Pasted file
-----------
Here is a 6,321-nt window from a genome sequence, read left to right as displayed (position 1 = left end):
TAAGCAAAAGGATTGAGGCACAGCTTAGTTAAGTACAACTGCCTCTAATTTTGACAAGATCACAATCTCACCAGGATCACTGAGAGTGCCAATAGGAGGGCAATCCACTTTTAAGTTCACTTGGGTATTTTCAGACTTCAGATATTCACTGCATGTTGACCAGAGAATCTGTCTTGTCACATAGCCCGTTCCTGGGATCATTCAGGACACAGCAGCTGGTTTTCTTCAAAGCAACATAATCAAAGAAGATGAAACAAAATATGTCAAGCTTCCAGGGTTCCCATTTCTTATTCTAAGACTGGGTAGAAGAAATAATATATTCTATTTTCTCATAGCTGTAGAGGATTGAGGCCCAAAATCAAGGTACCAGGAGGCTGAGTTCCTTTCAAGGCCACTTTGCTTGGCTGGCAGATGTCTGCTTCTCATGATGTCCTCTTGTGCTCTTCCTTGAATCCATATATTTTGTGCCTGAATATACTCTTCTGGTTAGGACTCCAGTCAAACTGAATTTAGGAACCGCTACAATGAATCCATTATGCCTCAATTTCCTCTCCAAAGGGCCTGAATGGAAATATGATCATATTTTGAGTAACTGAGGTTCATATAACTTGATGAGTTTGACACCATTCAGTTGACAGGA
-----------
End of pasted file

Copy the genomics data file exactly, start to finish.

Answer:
Here is a 6,321-nt window from a genome sequence, read left to right as displayed (position 1 = left end):
TAAGCAAAAGGATTGAGGCACAGCTTAGTTAAGTACAACTGCCTCTAATTTTGACAAGATCACAATCTCACCAGGATCACTGAGAGTGCCAATAGGAGGGCAATCCACTTTTAAGTTCACTTGGGTATTTTCAGACTTCAGATATTCACTGCATGTTGACCAGAGAATCTGTCTTGTCACATAGCCCGTTCCTGGGATCATTCAGGACACAGCAGCTGGTTTTCTTCAAAGCAACATAATCAAAGAAGATGAAACAAAATATGTCAAGCTTCCAGGGTTCCCATTTCTTATTCTAAGACTGGGTAGAAGAAATAATATATTCTATTTTCTCATAGCTGTAGAGGATTGAGGCCCAAAATCAAGGTACCAGGAGGCTGAGTTCCTTTCAAGGCCACTTTGCTTGGCTGGCAGATGTCTGCTTCTCATGATGTCCTCTTGTGCTCTTCCTTGAATCCATATATTTTGTGCCTGAATATACTCTTCTGGTTAGGACTCCAGTCAAACTGAATTTAGGAACCGCTACAATGAATCCATTATGCCTCAATTTCCTCTCCAAAGGGCCTGAATGGAAATATGATCATATTTTGAGTAACTGAGGTTCATATAACTTGATGAGTTTGACACCATTCAGTTGACAGGA